The International Monetary Fund’s director, Christine Lagarde, caused outrage in May 2012 when she said that what Greeks should do is help themselves collectively by all paying their taxes. Few days after, The Guardian made public that her salary –$467,940 a year plus $83,760 additional allowance– is not subject to any taxes.
Some months later, on July 11th, Spanish Prime Minister, Mariano Rajoy, announced a series of severe budgetary adjustments, which implied a drastic reduction of unemployment benefits in a time where the country counted some 5 millions unemployed, 50,5% of them young people.As if they were celebrating a significant step ahead on the road of social rights and welfare, the members of Parliament of the Spanish ruling party (Partido Popular) stood up to applaud, with evident enthusiasm, the measures that were in fact the hardest cuts ever in the public spending, limiting the access of millions of citizens to education, health and other fundamental public services.During that surprising celebration, Andrea Fabra, member of the ruling party and daughter of an influential politician, shouted from her seat in the Parliament a resounding “f**k them!”
The style of the two ladies is of course different, but the source of their attitude is basically the same: lack of community ties. Many have explored already “the pathological pursuit of profit and power” (to use the subtitle of Joel Bakan’s documentary–The Corporation) and its effect on how people in power simply cut all links with the real life and problems of the people they should lead. Lord David Owen, who served as Navy Minister, Health Minister and Foreign Secretary under UK Labour Government and was co-founder and leader of the Social Democratic Party, produced numerous papers, articles, books and lectures about the hubris syndrome, which intoxicates those in power with ‘exaggerated pride, overwhelming self-confidence and contempt for others.’ It comes to mind the image of Hosni Mubarak’s suit with his name stitched into the pinstripes, one of so too many examples of behavior that would be regarded as ‘insane’ if performed by an ordinary person. But even if we let aside the excess of strong personalities, we still see how both politicians and business people act as if making promises and breaking them unfailingly was good.
Or as if open manipulation were the right way to get electoral gains, like Missouri Republican and US Senate candidate Todd Akin who on August 19th talked about “legitimate rape” and other unlikely biological ideas about women’s body. Sometimes people in power are so far from reality that they are authentically unaware of the life experience of ordinary people, like Guillermo Collarte, a Spanish member of the Parliament who recently declared in an interview that, with a wage of 5,100 €, he and his family are struggling to reach the end of the month. In the current critical economic and social situation, Spain’s unemployment rate reaches 25%, and the average wage hardly comes up to 1,400 €, four times less than Collarte’s.
In a speech on Democracy and social crisis held at the end of August in Madrid for the Economy Commission of the 15M movement, professor Marcos Roitman, a political analyst and sociologist, insisted in the idea that democracy is not a technique but a way of life. In Democracy, civil society is an active subject that builds policies and democratic proposals to preserve the common good on the base of ethics, not morale. While individualism, expressed in the current system by property, clashes with the idea of common good. When an ideology, policy or strategy reduces the human being, ‘the people’, to abstract concepts and numbers that deprive people of their humanity, Democracy is lost. Buddhist Philosopher Daisaku Ikeda reminds in his Peace Proposal 2012 “the philosophical stance that the highest priority of the state must be the well-being and security of ordinary people.”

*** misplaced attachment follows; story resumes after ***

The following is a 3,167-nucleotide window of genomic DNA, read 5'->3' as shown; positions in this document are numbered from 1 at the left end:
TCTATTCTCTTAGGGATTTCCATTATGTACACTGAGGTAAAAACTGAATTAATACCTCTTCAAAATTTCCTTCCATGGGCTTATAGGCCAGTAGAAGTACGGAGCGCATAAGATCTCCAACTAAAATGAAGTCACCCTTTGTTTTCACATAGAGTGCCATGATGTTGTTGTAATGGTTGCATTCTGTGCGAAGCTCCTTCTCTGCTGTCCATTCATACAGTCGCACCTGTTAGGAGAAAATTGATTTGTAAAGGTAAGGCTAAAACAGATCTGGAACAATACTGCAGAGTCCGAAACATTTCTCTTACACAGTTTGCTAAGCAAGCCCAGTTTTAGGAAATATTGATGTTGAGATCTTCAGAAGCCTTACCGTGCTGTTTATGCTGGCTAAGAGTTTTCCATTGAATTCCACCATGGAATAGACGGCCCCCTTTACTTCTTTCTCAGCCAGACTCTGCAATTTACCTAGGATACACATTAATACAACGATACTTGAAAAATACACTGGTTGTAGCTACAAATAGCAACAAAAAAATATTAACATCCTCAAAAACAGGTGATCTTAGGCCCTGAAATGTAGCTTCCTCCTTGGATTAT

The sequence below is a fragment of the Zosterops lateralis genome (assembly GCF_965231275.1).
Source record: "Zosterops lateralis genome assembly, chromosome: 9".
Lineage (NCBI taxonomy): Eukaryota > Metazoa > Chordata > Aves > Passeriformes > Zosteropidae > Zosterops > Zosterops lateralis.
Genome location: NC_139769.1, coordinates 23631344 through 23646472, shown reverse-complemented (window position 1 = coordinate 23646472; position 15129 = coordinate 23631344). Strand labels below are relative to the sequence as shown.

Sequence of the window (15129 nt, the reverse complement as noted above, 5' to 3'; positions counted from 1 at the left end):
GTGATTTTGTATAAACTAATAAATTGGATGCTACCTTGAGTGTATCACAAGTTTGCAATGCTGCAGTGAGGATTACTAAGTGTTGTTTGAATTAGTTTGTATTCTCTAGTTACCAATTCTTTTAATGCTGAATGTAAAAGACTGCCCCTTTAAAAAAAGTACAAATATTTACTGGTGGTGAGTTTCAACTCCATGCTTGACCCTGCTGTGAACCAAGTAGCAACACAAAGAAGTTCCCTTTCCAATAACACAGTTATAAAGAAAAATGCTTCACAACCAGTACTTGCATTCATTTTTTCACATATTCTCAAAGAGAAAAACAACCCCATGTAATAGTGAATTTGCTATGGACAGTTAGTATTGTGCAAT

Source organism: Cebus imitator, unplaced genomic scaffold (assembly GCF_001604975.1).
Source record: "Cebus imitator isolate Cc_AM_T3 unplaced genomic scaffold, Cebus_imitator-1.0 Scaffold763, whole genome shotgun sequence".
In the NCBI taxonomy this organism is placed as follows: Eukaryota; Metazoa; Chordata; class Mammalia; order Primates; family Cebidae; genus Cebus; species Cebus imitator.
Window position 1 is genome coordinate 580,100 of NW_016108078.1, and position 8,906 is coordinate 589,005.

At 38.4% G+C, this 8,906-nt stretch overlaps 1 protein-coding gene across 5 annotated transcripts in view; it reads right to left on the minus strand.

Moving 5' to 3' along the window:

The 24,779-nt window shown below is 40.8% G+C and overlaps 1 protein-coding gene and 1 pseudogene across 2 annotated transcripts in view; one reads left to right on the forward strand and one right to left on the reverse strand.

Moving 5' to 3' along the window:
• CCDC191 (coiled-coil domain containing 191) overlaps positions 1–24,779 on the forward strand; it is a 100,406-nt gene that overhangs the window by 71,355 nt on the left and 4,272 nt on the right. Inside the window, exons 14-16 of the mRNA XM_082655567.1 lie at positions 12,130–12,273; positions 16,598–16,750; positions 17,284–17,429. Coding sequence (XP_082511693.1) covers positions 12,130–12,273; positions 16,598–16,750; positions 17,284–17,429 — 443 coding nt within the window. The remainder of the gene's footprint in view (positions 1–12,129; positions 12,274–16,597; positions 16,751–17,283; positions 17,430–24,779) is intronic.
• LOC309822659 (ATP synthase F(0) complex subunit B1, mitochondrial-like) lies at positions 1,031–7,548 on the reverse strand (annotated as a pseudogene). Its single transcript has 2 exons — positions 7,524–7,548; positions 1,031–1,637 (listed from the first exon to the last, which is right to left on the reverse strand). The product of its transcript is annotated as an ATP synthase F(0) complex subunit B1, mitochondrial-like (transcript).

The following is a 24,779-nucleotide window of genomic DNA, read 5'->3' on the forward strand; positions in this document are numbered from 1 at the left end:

He previously wrote about the fact that in a time of ramping globalization, it seems fundamental to find a way to maintain and preserve the centrality of a genuine human dimension: “The universality claimed by ideology and currency has a corrosive effect on real people in real society precisely because ideology and currency are external and transcendent, the products of the spirit of abstraction.” The call for an “inner universality” looks, on the contrary, at the roots of concrete realities and can only be developed from within. “The truly important questions are always close at hand, in our tangible and immediate circumstances.”
Sociologist Zygmunt Bauman expresses a similar idea when he says that we should feel ashamed of “having traded off the worry about the public good for the freedom to pursue private satisfaction.” In a recent speech, Spanish activist and anthropologist, Sagrario Herrero, reminded that the system we live in goes against basic natural processes, like the mutual dependence. She reminded that we are born dependent; we get dependent again in the old age and we are dependent from others all our life. We act as if we were isolated from the others any time we overlook the connection between our life, the resources we use, the goods we consume, the services we receive, and of course the people around us. This is what is happening with the financial market, which has lost all links with real goods and productive activities. “Herein lies the particular characteristic, the fateful pathology, of our fixation on currency.” And this is what seems to happen to politicians who have lost the sense of their function, which is to serve the people.